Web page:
Joseph John Newman's Cue
Information on a 19th Century two piece cue in the Heritage
Collection. The cue is unusual as it is a two piece cue and has two
shafts, one being ash the other pear wood. The cue and shafts are
housed in a two piece leather cue case complete with an old box of
The box of tips
In the case the cue and shafts have cloth covers
Peter Ainsworth was able to research and provide the following
information from the plates set into the butt of the cue
It's not often you get a full match report inscribed on a cue, but
here we have details of two such matches! As they both involve J.
J. Newman, it is assumed that this was once owned by him. Joseph
John Newman (no relation to the more famous Tom Newman) was the
proprietor of a billiard room at the Black Swan, Guildhall Street,
Cambridge, and as the owner of that establishment, rather than
being the Manager, or Marker, he was regarded as an "amateur"
rather than a professional-a distinction without a difference-which
demonstrates the ambiguity between the classification of players at
The earliest inscription involves "J. J. Newman" and "Thurston" in
a match of 12,000 up which took place over week commencing Monday
27th March 1893 at Newman's rooms in Cambridge. Newman's opponent
was actually W. Thurston, who was regarded as the best player in
Cambridge at the time, and he conceded Newman a generous start of
2,000 points. Not connected with the famous billiard table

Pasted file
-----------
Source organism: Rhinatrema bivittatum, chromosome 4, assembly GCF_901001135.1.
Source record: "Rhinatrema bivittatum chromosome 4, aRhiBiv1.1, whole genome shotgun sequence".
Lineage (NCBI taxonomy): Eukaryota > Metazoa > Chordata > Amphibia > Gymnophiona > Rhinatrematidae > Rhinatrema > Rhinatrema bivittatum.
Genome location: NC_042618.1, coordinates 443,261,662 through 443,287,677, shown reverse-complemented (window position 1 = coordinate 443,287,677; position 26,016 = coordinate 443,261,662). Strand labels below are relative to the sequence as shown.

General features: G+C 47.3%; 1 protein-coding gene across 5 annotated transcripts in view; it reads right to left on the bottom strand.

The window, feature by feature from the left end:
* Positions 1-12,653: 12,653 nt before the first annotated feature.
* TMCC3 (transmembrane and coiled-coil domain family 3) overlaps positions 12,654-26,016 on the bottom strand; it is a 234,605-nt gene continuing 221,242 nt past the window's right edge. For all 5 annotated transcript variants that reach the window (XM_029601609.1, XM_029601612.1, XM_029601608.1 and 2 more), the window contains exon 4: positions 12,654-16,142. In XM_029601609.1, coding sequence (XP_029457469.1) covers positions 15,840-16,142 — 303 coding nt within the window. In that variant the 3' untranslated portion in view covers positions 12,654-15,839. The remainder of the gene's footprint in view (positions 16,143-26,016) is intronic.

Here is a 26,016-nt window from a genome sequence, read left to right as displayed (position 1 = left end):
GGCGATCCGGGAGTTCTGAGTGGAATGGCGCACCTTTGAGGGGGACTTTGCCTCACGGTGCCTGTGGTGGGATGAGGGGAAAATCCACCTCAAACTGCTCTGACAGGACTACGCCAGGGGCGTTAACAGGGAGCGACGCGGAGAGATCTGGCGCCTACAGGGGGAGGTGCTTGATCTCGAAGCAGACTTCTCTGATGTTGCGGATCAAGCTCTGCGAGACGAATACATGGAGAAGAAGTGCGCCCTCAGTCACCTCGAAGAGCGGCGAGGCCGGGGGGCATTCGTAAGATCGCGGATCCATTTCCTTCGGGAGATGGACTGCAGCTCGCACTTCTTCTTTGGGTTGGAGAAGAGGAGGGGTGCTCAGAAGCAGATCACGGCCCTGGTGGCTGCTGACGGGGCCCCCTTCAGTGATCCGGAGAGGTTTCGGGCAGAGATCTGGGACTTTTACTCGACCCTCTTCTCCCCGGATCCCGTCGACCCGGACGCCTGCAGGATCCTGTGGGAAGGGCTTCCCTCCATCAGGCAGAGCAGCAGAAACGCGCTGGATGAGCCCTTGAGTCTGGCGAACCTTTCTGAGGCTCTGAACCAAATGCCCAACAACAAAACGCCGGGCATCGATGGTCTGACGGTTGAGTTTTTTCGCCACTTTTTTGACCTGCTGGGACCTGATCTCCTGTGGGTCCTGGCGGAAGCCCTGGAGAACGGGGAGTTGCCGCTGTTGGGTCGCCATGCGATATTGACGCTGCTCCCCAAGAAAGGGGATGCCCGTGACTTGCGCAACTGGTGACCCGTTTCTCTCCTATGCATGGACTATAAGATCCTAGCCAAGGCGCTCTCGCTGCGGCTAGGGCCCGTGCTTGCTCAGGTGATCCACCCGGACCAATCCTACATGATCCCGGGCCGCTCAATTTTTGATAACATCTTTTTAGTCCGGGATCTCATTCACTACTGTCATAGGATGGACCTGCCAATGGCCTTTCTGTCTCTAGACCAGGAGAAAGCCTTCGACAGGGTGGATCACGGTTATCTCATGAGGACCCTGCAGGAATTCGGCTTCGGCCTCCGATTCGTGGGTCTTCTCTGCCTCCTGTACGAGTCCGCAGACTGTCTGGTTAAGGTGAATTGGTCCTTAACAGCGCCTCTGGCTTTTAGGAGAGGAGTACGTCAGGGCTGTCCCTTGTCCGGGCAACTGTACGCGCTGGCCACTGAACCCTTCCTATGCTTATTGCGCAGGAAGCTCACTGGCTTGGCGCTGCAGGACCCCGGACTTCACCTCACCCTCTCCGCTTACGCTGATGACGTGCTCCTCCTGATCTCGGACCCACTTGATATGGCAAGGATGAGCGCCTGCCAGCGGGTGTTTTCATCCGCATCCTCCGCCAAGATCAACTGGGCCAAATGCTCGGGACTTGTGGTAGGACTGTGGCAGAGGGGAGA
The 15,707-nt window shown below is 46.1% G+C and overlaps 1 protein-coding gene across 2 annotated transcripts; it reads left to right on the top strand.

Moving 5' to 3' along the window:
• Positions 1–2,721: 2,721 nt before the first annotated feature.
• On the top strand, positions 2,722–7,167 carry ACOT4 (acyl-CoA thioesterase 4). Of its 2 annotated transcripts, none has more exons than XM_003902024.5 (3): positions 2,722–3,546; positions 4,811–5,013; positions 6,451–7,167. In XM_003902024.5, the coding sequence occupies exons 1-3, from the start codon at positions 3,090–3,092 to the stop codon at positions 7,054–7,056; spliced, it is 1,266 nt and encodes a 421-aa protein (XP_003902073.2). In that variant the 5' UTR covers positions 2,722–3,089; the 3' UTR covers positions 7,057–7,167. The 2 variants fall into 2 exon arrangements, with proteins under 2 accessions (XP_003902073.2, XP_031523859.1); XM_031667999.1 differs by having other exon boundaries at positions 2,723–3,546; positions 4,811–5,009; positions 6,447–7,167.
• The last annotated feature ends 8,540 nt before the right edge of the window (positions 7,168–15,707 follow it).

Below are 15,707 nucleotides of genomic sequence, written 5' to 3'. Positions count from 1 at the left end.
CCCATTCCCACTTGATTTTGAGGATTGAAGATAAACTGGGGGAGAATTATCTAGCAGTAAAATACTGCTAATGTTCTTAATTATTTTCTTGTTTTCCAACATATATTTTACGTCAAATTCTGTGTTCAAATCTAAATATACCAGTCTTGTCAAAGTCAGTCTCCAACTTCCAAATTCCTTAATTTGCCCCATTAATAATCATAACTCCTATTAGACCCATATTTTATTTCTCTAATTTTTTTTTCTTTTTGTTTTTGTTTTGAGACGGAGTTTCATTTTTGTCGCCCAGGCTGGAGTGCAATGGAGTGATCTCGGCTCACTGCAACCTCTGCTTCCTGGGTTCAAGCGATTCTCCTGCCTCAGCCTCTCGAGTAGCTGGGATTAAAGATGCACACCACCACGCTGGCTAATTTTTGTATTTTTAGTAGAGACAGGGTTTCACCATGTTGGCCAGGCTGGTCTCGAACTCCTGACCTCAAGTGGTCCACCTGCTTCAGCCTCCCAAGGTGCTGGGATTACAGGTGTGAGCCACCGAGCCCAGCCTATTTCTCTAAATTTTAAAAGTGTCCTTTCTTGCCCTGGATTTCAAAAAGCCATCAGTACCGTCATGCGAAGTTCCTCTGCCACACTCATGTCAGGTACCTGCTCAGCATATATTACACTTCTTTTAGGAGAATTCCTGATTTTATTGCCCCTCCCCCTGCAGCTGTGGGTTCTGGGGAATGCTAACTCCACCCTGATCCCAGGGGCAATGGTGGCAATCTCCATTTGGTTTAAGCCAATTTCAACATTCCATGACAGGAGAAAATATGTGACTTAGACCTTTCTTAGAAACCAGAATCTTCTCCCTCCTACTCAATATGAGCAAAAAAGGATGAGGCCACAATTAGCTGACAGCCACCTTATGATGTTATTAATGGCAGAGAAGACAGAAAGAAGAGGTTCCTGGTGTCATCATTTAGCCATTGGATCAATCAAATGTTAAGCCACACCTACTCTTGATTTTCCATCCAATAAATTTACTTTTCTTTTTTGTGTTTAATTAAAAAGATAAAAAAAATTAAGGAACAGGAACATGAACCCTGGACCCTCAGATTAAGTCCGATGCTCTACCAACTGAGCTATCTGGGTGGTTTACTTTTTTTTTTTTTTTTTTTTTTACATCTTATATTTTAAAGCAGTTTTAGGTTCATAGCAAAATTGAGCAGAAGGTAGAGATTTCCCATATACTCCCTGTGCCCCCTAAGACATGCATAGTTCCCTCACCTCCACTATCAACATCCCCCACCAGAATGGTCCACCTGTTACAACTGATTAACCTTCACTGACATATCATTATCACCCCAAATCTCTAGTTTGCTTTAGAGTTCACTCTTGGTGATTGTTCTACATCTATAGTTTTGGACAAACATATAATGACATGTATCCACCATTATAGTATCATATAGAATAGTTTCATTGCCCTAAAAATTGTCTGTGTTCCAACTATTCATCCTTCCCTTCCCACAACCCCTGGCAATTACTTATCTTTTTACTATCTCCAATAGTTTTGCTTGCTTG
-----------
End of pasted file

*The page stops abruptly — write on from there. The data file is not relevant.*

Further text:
manufacturer in London, W. Thurston, was also a Cambridge billiard
room proprietor having premises in Market Passage and Bridge Street
at this time. The game and breaks are mainly chronicled on the cue,
other than the information that it was played under "all-in" rules,
with the spot stroke allowed, and ended in a draw on Saturday
night, when Newman was still 205 points short of his 12,000 target.
They played for a trophy valued at £25 and I'm not sure what
happened to this, although as Thurston was still over a thousand
points behind his opponent when the game finished, he may have
conceded the victory. In any case, there is no record of a rematch
The second match relates to one involving Newman and the famous W.
J. Peall, who he played two games (afternoon and evening) at the
Grand Hotel, Northampton, on Wednesday 18th October 1893. The
details are all carefully inscribed on the plate, Newman, who
received a substantial start, winning on both occasions. He also
won a 'best of five' match a pyramids in the afternoon, so giving
him a clean sweep against the second-best professional in England.
An achievement well worth commemorating. Newman had a break of 154
in the spot-barred game, which was pretty good for an "amateur" in
a public match.
Parts of the band round the cue
I've done a partial composite of the photos of the band and posted
it in the Vintage billiards forum with additional
Regarding the inscription "282 Highest Breaks made by J. J.
N. since Jan'y 1889. 302" I don't know what the 282 and 302 at
either end on the inscription are referencing. They are possibly
breaks, but I'm not sure. They would be very big breaks for an
amateur. However, I can identify the first two breaks on the list
below the inscription. The "202 unfinished, Jan 29th 1889" was made
at Newman's own rooms on this date in a 200 up game against a
University student. The next break of "101 at Stamford" was made at
the Stamford Hotel, Stamford, where he played a Mr. G. Clark,
another amateur, in a game of 1,000 up. I have no record of the
third one at Grantham, and I assume that the remainder of the
breaks, without a date or location, are listed in chronological
order, and were compiled some time before the match with Thurston
in March 1893. This is deduced as Newman made a break of 112 in
that match, and the list on the band doesn't include one of that
number. All of these breaks would have been made under "all-in"
rules, using the spot stroke.
Acknowledgements :- Peter Ainsworth for the information on J.J.
Peter Clare for the pictures
© Peter N. Clare 2018; © E.A. Clare & Son Ltd.
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